2009 Los Angeles Poker Classic Recap
March 3, 2022

The Beginning

695 players entered this year’s World Poker Tour L.A. Poker Classic at the Commerce Casino, enough to create a total prize pool worth nearly $6.7 million dollars (about $300,000 more than last year).

The first two days of play spelled the end to more than three-fourths of a field that included top players like Howard Lederer, Allen Cunningham, Gavin Griffin, Shane Schleger, Amit Makhija, Erik Seidel, Steve Sung, Mike Matusow, Kevin Saul, Vanessa Rousso, Phil Hellmuth, and past LAPC champion Alan Goehring.

167 players survived Day 1 and 2 of the LAPC, many of whom are considered to be some of the best in the game, players like Phil Ivey, John Phan, Paul Wasicka, JJ Liu, Nenad Medic, Todd Brunson, David Pham, Hevad Khan, Erica Schoenberg, Nick Schulman, Daniel Negreanu, Haralabos Voulgaris and Antonio Esfandiari, who at the time sat at the top of the pile with more than 400,000 in tournament chips.

Day 3

The third day of the World Poker Tour L.A. Poker Classic Main Event proved to be quite productive. Not only did the day cause the field to shrink from 167 to 63, but it also dispensed with the bubble period, which meant everyone returning for Day 4 was assured to make at least $23,052.

Many PokerRoad favorites and well known pros ended their runs during the difficult Day 3 including Daniel Negreanu, Anna Wroblewski, Jimmy Fricke, Jeff Madsen, Antonio Esfandiari, Todd Brunson, Liz Lieu, Hevad Khan, John Phan, Eric Mizrachi, David Oppenheim and last year’s LAPC champion and PokerRoad staple, Phil Ivey.

Players still hanging in included David Pham, Nick Schulman, Hoyt Corkins, Chris “Jesus” Ferguson, Paul Darden Jr., Haralabos Voulgaris, Greg Mueller and PokerRoad blogger Erica Schoenberg.

The chip leader after three days of play with 837,000 was Kofi Farkye, who at the time was well on his way to the LAPC first prize of $1,686,760.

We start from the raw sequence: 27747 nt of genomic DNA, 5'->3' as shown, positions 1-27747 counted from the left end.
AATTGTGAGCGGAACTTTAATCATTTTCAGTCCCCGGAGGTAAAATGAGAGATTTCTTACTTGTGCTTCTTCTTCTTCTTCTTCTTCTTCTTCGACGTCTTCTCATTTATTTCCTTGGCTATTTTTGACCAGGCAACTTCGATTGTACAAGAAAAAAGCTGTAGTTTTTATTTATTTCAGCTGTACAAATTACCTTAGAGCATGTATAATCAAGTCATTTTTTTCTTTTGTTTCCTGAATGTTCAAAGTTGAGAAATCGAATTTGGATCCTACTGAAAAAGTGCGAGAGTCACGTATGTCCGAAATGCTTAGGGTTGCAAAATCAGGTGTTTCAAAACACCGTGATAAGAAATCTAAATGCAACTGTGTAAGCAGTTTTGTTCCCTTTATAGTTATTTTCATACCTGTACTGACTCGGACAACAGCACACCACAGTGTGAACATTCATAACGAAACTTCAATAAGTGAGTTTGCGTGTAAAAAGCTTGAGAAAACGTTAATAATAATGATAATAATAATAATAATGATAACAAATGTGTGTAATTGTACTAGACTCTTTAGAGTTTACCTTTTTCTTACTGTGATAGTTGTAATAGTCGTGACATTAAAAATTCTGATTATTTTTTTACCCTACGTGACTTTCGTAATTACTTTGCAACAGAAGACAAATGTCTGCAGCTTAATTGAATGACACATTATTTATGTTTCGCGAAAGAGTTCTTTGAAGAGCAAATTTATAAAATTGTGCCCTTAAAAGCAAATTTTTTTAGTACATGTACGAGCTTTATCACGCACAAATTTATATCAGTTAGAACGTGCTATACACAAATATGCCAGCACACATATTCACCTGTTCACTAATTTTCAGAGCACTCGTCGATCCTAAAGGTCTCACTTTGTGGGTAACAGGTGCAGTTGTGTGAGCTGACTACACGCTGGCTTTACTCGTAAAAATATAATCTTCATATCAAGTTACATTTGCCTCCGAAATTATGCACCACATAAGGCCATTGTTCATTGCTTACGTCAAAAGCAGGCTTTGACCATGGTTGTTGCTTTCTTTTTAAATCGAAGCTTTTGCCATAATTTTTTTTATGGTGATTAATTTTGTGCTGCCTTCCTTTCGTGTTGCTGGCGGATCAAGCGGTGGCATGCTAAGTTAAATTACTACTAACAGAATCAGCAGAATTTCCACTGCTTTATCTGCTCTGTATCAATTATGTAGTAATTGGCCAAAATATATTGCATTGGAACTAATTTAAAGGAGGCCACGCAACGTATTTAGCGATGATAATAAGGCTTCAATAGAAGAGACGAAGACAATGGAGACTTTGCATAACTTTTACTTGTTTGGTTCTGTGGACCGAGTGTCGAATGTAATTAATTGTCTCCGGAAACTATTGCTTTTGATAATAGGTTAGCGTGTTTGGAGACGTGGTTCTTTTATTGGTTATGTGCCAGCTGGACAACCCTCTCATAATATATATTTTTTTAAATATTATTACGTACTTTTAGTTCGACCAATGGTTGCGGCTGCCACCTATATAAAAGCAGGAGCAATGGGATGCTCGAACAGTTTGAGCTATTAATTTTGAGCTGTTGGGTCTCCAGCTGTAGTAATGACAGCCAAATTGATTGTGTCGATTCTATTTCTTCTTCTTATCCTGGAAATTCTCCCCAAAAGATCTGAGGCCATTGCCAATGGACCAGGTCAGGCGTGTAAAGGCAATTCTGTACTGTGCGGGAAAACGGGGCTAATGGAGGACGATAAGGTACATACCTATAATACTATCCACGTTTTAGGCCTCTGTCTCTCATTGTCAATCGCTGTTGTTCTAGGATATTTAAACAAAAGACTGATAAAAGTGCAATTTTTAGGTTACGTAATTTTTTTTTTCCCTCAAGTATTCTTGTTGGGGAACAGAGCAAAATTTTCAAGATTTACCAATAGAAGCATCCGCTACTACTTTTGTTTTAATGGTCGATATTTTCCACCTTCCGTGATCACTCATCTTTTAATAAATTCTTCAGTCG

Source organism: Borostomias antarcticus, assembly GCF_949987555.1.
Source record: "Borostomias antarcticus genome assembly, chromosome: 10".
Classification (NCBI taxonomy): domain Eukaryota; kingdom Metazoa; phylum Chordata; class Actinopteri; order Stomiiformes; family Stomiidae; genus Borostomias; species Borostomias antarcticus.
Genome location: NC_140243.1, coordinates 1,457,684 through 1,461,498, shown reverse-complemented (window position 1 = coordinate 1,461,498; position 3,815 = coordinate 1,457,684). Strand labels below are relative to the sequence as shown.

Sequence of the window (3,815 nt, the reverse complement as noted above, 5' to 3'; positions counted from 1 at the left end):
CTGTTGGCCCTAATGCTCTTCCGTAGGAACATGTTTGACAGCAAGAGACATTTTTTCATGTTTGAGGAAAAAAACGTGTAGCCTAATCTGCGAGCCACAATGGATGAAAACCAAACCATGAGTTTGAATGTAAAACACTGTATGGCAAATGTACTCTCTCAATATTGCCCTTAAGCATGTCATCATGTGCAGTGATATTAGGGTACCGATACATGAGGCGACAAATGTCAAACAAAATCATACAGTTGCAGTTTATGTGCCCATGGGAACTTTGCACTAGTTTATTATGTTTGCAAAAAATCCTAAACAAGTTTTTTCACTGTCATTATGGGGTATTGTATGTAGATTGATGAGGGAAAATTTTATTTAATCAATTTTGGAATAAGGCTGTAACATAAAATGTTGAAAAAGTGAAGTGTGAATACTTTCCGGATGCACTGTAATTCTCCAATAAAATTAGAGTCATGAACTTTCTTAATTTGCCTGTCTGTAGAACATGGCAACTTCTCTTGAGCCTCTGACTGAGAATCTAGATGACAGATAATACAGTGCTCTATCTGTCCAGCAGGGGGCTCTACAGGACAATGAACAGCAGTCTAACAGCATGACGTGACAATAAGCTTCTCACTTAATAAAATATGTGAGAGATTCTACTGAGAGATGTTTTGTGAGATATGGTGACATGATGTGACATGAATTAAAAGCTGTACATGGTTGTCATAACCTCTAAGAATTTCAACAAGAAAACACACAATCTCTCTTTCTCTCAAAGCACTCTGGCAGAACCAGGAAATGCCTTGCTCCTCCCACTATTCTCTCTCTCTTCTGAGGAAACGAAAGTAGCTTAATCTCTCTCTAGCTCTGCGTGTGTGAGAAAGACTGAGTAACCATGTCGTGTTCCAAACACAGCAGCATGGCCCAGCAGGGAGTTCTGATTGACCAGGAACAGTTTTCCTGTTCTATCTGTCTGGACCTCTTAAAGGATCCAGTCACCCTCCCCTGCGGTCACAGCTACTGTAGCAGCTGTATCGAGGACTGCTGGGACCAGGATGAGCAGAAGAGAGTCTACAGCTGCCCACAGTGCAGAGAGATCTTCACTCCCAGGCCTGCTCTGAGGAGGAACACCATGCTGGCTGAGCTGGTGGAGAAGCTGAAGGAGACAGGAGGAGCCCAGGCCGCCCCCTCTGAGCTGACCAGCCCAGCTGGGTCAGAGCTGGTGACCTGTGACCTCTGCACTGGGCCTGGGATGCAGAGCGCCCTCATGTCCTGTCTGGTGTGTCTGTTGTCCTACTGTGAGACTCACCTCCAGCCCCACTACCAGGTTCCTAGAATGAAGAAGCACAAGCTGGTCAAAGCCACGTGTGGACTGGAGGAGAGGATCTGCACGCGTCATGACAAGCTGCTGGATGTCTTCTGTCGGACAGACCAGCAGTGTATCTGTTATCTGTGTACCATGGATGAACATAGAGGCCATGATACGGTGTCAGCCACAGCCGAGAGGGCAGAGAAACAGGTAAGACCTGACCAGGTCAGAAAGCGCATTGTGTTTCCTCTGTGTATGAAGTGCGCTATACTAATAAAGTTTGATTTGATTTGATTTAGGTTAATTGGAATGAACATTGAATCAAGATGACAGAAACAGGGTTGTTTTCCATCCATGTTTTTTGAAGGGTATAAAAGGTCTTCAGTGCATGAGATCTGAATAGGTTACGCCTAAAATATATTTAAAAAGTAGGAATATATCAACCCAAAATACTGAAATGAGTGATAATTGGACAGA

Day 4

The fourth day of play saw the field shrink to only 20 entrants with many hitting the rail including Farkye, the Day 3 chip leader. The eventful Day 4 also brought about the all to familiar rise of “Jesus.”

Chris “Jesus” Ferguson started Day 4 with a below average chip stack despite being well within the top ten, thanks to the huge stacks of the chip leaders Kofi Farkye and Mike Sowers substantially throwing off the curve. As the 63 starting Day 4 players slowly reduced down throughout Tuesday’s play, Ferguson methodically built his stack until it was his 1,721,000 pile messing with the average (696,000).

Much of Ferguson’s success came at the expense of Farkye – thanks largely to a million-plus pot in which Kofi lost to the former WSOP Main Event champion via a river bluff with only fourth pair (Ferguson called with a pair of aces).

Farkye was not the only player to have an unfortunate fourth day at Commerce, other players who headed to the rail included Bertrand Grospellier, Nancy Todd Tyner, Men Nguyen, David Pham, Will Failla, Paul Darden, David Daneshgar, Maria Ho, Paul Wasicka, Hoyt Corkins, Greg “FBT” Mueller and PokerRoad favorites Erica Schoenberg and Haralabos Voulgaris.

Players faced with the daunting task of dethroning “Jesus” included Chris Karagulleyan (1,146,000), Peter “Nordberg” Feldman (423,000), Mike Sowers (626,000), Nick Schulman (850,000) and Teddy “Iceman” Monroe (264,000).

Day 5

After five tough days of play that began with 696 players, the World Poker Tour L.A. Poker Classic was finally down to its six-person, televised final table.